Your Guide to Drafting a Will

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A pen and legal documents to use when drafting a will
22 Apr

Your Guide to Drafting a Will

A will is a foundational component of estate planning. Discover key elements to include and how to designate an executor.

Key takeaways:

Take these five steps to draft your will effectively:
Determine what to include in your will
Choose an executor
Follow legal requirements
Update and review regularly
Seek professional guidance

When you’re starting the estate planning process, one of the first and most important steps you’ll take is creating a will. Many of us put off will creation because it sounds daunting, and we don’t want to consider the unpleasant thought of what will happen when we’re gone.

But, drafting a will is important for many reasons, primarily to help your family and secure your estate. This step-by-step guide helps simplify wills and provides practical advice to ensure your wishes are honored.

1. Determine what to include in your will 

Every will looks different. What to include depends on the size of your estate, how many beneficiaries you have, and the extent of your distribution instructions. However, these key elements are a must:

  • Assets and property: This will include all of your bank accounts, real estate property, investments, other types of property (boats, vehicles), and businesses.
  • Beneficiaries: Your beneficiaries are the people who will inherit your property and assets. They will be listed in the will alongside the assets they’ll receive.
  • Executor: The executor is the person who will manage your estate and ensure all will provisions are followed. You will name the executor in your will document.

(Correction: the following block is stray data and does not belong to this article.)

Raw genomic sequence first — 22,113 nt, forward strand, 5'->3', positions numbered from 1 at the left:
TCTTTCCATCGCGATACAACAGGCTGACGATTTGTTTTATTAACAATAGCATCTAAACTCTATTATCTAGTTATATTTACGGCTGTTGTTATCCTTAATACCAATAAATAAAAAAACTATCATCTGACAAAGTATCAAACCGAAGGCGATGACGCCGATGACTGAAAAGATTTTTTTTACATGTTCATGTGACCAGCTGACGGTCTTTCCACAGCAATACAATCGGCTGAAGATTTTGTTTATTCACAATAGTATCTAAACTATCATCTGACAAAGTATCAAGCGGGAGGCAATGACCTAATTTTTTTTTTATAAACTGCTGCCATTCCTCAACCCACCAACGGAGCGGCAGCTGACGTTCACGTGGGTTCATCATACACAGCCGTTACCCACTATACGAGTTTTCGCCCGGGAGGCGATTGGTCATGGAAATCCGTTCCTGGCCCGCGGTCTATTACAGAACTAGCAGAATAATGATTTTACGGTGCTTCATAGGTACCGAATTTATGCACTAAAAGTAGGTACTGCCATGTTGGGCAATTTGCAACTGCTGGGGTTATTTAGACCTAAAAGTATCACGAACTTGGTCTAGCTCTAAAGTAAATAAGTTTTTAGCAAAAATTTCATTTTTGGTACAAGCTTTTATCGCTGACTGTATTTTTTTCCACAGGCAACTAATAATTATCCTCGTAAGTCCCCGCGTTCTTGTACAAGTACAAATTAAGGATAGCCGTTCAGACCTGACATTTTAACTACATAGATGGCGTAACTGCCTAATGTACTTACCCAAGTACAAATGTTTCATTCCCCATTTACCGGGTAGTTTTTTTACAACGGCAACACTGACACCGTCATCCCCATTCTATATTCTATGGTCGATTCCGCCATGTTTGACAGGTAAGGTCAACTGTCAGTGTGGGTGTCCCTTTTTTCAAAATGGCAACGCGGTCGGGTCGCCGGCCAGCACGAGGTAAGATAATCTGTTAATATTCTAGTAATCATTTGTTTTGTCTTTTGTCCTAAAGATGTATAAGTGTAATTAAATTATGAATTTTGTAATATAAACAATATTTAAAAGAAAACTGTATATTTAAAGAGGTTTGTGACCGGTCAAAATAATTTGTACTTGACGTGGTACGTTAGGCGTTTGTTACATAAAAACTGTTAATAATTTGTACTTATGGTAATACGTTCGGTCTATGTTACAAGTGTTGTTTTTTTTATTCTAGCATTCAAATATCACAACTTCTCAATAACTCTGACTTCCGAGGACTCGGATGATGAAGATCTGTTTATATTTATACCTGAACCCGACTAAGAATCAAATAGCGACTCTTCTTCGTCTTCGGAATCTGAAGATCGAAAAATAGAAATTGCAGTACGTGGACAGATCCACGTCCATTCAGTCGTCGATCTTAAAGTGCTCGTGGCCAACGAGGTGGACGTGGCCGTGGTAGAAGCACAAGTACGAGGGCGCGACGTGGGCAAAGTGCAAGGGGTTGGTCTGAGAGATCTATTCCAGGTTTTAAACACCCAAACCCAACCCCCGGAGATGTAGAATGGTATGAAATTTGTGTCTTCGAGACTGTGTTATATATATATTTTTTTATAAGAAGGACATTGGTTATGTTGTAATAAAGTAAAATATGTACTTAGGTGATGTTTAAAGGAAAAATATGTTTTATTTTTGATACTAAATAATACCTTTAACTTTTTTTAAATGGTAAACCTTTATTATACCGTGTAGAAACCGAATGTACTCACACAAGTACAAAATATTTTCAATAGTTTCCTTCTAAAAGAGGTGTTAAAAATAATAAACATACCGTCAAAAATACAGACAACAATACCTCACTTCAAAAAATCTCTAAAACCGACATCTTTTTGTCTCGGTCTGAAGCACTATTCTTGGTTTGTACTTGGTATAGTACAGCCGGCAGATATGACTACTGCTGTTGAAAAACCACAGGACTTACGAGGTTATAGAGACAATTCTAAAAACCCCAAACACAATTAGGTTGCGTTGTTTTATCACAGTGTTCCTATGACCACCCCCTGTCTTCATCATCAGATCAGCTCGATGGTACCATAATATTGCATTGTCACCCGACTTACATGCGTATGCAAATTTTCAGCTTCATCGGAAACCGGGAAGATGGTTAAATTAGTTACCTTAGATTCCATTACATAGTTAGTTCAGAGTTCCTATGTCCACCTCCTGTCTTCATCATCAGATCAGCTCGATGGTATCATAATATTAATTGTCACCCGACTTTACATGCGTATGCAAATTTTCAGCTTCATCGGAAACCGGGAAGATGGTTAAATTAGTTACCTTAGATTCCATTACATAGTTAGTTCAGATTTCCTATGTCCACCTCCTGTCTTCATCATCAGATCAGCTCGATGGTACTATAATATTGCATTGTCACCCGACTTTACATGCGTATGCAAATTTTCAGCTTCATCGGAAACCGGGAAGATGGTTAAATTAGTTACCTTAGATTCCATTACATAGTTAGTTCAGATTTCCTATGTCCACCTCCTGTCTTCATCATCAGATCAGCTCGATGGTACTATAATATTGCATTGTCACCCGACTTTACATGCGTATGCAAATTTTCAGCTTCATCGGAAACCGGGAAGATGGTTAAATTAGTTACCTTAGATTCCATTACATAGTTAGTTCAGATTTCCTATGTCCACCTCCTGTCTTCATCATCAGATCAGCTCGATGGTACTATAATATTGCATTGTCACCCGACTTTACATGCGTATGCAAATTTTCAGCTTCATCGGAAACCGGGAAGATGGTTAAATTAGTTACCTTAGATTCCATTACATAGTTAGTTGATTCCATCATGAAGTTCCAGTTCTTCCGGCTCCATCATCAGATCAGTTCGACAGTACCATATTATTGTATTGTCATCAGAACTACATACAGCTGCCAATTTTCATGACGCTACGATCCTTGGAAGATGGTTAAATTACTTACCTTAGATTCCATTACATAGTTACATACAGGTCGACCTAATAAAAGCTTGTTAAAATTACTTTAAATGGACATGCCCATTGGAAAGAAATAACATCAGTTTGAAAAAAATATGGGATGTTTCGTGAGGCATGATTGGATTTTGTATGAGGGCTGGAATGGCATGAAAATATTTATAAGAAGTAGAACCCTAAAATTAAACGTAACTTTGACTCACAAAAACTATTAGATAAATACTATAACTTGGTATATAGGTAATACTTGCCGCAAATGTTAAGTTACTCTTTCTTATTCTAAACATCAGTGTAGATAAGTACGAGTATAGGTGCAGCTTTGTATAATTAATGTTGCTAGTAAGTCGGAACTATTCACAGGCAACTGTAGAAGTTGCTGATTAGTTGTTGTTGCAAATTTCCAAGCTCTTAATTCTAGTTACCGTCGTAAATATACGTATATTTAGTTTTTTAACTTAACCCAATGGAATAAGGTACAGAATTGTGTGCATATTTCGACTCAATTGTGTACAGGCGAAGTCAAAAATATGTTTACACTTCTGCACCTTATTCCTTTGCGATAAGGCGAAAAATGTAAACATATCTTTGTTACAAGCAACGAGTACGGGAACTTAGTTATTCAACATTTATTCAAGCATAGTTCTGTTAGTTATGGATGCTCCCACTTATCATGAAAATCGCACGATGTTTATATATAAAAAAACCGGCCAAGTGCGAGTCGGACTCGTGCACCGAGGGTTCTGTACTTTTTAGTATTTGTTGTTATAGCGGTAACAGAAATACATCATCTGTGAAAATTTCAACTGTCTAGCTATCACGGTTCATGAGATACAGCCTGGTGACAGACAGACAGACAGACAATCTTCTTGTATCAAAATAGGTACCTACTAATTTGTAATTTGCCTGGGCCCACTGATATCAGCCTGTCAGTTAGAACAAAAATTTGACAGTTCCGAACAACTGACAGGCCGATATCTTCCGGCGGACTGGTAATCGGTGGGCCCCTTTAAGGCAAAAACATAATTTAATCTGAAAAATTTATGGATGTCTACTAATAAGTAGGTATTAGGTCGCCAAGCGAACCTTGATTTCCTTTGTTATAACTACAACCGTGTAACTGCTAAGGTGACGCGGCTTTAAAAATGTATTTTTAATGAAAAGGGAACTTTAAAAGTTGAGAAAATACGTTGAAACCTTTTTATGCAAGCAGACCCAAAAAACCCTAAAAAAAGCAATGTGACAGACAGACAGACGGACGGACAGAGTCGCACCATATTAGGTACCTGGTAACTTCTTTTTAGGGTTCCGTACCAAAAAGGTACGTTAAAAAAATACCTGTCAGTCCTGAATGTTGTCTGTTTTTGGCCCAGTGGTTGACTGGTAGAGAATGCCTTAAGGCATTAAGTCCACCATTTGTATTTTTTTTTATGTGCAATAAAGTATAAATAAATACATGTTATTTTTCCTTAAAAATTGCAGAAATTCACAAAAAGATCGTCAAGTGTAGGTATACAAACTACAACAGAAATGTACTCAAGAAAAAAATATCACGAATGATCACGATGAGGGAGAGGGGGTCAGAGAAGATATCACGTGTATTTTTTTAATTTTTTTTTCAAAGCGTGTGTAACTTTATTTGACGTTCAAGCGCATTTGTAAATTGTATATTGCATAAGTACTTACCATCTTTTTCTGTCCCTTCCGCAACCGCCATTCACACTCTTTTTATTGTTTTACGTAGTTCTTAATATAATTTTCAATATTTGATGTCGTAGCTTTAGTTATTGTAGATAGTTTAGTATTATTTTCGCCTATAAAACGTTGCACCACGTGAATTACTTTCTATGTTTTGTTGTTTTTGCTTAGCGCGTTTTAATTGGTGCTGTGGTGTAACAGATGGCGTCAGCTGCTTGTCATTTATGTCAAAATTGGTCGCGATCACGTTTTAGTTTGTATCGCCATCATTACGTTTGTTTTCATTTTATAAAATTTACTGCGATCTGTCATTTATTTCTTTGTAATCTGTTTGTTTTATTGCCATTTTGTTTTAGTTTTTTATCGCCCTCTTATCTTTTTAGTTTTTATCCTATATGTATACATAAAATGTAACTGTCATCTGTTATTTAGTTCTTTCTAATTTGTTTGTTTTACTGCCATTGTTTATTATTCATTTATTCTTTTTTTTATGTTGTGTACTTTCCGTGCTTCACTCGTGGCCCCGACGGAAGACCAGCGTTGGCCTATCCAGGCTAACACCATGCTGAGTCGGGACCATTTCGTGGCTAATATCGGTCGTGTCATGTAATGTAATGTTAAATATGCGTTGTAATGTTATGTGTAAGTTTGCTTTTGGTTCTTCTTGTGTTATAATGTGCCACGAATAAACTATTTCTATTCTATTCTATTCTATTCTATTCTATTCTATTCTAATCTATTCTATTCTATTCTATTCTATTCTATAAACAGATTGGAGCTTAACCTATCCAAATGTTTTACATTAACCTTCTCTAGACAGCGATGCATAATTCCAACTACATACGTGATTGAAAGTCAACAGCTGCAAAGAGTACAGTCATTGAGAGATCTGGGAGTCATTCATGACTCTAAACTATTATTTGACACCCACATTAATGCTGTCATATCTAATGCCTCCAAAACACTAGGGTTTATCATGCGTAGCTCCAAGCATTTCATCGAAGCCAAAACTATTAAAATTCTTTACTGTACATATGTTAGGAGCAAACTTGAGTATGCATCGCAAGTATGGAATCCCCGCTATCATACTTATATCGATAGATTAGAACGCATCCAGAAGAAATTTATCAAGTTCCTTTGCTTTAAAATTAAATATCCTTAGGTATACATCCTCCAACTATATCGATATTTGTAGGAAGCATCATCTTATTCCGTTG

• Minor guardians: If you have minor children, you will name guardians for them in your will.

You don’t need to put details about your wishes and certain business interests in your will. These are covered in other types of documents. But be as clear as you can about asset distribution and beneficiary information. Working with a legal expert will help you draft your will effectively.

2. Choose an executor

Let’s talk about what an executor does and why it’s important to choose the right person. An executor is someone who will handle estate management after your death. They are responsible for following all provisions of your will. They will locate beneficiaries, keep heirs informed, pay estate taxes owed, file legal documents and notices, and oversee asset distribution. 

Choosing the right person takes careful consideration. You want to designate someone who is capable of handling this kind of task and who is financially responsible. They’ll have to manage many moving parts of the estate, like making payments, initiating communication with agencies, and instructing financial institutions. 

Select an executor you trust to always be honest and forthright. Also, consider someone who other family members will support being the executor, too. Your goal is to create a situation that isn’t going to cause a lot of challenges. 

3. Follow legal requirements for wills